This second picture (fig. 3: Cartier-Bresson, 1933b) lends support to the idea that the central figure is male (vest? – yes – and trousers), the keywords associated on Magnum’s site with both – “Man – 25 to 45 years“; “Woman – 25 to 45 years“; “Homosexual“; “Prostitute” seem to deliver a definitive judgement. “Mischievousness” – another keyword – further suggests the spirit in which Cartier-Bresson and his accomplices set about making the picture.
But, having to some extent cleared up its mysteries, I was still left with something more than a picture recording some fun had by Cartier-Bresson with people he’d stumbled across while – like Brassaï and others in Paris at the same time – combing the seamier side of Alicante. The question remained of why it still held me.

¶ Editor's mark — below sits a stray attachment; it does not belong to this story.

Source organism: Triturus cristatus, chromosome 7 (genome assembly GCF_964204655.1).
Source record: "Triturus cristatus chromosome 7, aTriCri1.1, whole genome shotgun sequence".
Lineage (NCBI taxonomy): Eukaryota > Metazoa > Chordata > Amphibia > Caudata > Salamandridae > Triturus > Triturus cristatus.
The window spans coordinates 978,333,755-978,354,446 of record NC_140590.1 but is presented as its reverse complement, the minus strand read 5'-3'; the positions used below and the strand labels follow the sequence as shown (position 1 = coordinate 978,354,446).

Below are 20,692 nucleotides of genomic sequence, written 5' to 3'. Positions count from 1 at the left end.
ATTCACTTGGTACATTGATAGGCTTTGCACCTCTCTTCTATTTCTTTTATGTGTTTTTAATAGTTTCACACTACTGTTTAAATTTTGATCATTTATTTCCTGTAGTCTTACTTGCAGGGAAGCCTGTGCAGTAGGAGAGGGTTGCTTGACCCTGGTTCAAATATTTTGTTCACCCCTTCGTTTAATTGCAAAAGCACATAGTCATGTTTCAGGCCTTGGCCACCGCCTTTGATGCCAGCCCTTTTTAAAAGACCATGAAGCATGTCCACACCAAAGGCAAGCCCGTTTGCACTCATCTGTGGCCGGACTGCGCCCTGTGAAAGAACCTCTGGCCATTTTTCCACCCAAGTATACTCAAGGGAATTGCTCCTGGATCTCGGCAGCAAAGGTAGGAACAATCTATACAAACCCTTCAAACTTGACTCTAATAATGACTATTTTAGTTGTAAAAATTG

I’m looking up from below the women’s eyeline and three pairs of eyes stare down at me; all three expressions are flat, knowing, yet unreadable. In Rhetoric of the Image, Barthes (1964 p.44) had already highlighted the disjunction between the present (pictured in a photograph) which has passed by the time it is looked at. Then, in the second part of Camera Lucida, Barthes (1981 pp 111-113) considers whether a direct address to the camera can fulfill the role of punctum – a subjective link with something in a particular photograph – creating a link across years, between a picture’s subject and the viewer across years. He concludes yes and I agree; it is here that the power of this image lies.